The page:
Dementia, Cognition

(1) “Sugary Diet May Contribute To Alzheimer’s Disease, Study Says”

“Insulin resistance has been shown to affect the same parts of the brain as Alzheimer’s.”

From Yagana Shah, The Huffington Post, July 29, 2015

  • Researchers looked at 150 middle-aged people with an average age of 60, who were at risk for Alzheimer’s, but did not show memory loss at the start of the study. Brain scans revealed that greater insulin resistance was linked to less sugar in key parts of the brain, often affected by Alzheimer’s.
  • “If you don’t have as much fuel, you’re not going to be as adept at remembering something or doing something,” the study’s lead author Auriel Willette, of Iowa State University, said in a statement. “This is important with Alzheimer’s disease, because over the course of the disease there is a progressive decrease in the amount of blood sugar used in certain brain regions. Those regions end up using less and less.”

“Association of Insulin Resistance With Cerebral Glucose Uptake in Late Middle–Aged Adults at Risk for Alzheimer Disease” LINK to abstract

“Conclusions and Relevance:

  • Our results show that insulin resistance, a prevalent and increasingly common condition in developed countries, is associated with significantly lower regional cerebral glucose metabolism, which in turn may predict worse memory performance.
  • Midlife may be a critical period for initiating treatments to lower peripheral insulin resistance to maintain neural metabolism and cognitive function.”

 (2) Insulin Resistance and Brain Amyloid

From the same research group as the study above:

“Insulin resistance predicts brain amyloid deposition in late middle-aged adults”

Published May/15 LINK  Alzheimers Dement. 2015 May;11(5):504-510.e1. doi: 10.1016/j.jalz.2014.03.011.

“CONCLUSIONS:
This is the first human study to demonstrate that insulin resistance may contribute to amyloid deposition in brain regions affected by AD.”  (AD = Alzheimer’s Disease)

 (3) “New Alzheimer’s Research Reveals Startling Statistics For Women”

Reported by Leigh Weingus, of The Huffington Post, July 22/15  LINK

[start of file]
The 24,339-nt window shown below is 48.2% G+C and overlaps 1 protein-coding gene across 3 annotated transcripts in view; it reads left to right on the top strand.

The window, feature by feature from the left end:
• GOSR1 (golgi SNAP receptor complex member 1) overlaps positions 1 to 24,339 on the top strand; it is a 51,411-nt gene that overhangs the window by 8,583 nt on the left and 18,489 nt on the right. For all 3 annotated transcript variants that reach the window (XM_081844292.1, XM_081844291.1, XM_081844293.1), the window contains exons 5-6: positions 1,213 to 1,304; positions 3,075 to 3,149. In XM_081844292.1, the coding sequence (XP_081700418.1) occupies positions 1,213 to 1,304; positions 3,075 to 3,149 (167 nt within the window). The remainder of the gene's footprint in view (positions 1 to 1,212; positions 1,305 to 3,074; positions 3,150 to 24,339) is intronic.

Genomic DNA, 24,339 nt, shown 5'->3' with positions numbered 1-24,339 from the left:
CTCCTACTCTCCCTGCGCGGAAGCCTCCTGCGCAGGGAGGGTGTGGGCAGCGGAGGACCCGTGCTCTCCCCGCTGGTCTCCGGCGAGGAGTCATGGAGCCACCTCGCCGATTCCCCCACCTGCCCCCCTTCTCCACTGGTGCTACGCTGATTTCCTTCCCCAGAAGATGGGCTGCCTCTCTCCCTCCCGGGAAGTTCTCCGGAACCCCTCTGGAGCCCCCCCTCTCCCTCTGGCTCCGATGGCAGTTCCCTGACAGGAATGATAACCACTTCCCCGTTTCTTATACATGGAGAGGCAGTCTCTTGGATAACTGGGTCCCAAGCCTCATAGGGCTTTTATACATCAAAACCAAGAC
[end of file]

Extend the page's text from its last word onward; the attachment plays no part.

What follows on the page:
• “Previous research has found that by age 65, women have a 1 in 6 chance of developing Alzheimer’s, while men have a 1 in 11 chance.”
  • “a large study released in April by Stanford University found that women were more susceptible to a particular genetic variation that increased Alzheimer’s risk. Women who had a copy of the gene variant,ApoE4 were twice as likely to develop the disease, compared to women who didn’t have it. By comparison, men with the variation only saw a marginal increase in Alzheimer’s risk.”

The study was by Katherine Lin of Duke University Medical Center.

 (4) “Alzheimer’s Worsens Twice As Fast in Women, Study Finds”

LINK to article on NBCnews.com, by Maggie Fox, July 21/15

  • reports on the study above by Katherine Lin, plus two other studies
  • “Dr. Katie Schenning of Oregon Health & Science University and colleagues found that the combination of surgery and anesthesia could affect brain volume and thinking – and that women are more affected by this than men.”
  • “It didn’t matter what type of anesthesia it was, Schenning told a news conference. “Women exposed to surgery and anesthesia had a more rapid rate of decline…than men exposed to anesthesia,” she said.”

They found that it was specifically the combination of anesthesia and surgery that showed up in the study as being associated with more rapid rate of decline. This study reports on correlation, not causation.

Further, she reports that:

  • “Dr. Michael Weiner of the University of California San Francisco has another piece of the puzzle. His team did PET scans of people’s brains, and found women in general have more of the brain-clogging protein called amyloid that is a hallmark of Alzheimer’s.”
  • “Women have more amyloid in the brain than men even when you adjust for other factors,” Weiner told a news conference.”
  • “Having the APOE4 gene did not seem to matter for women – they still had more amyloid in their brains, and this effect became much greater once they had Alzheimer’s.”

That is, whether a woman had the APOE4 gene or not, on examination, her brain had more amyloid (that would be on average) than men (on average).

A more detailed discussion of these studies is at Alzheimer’s Association alz.org  LINK

 

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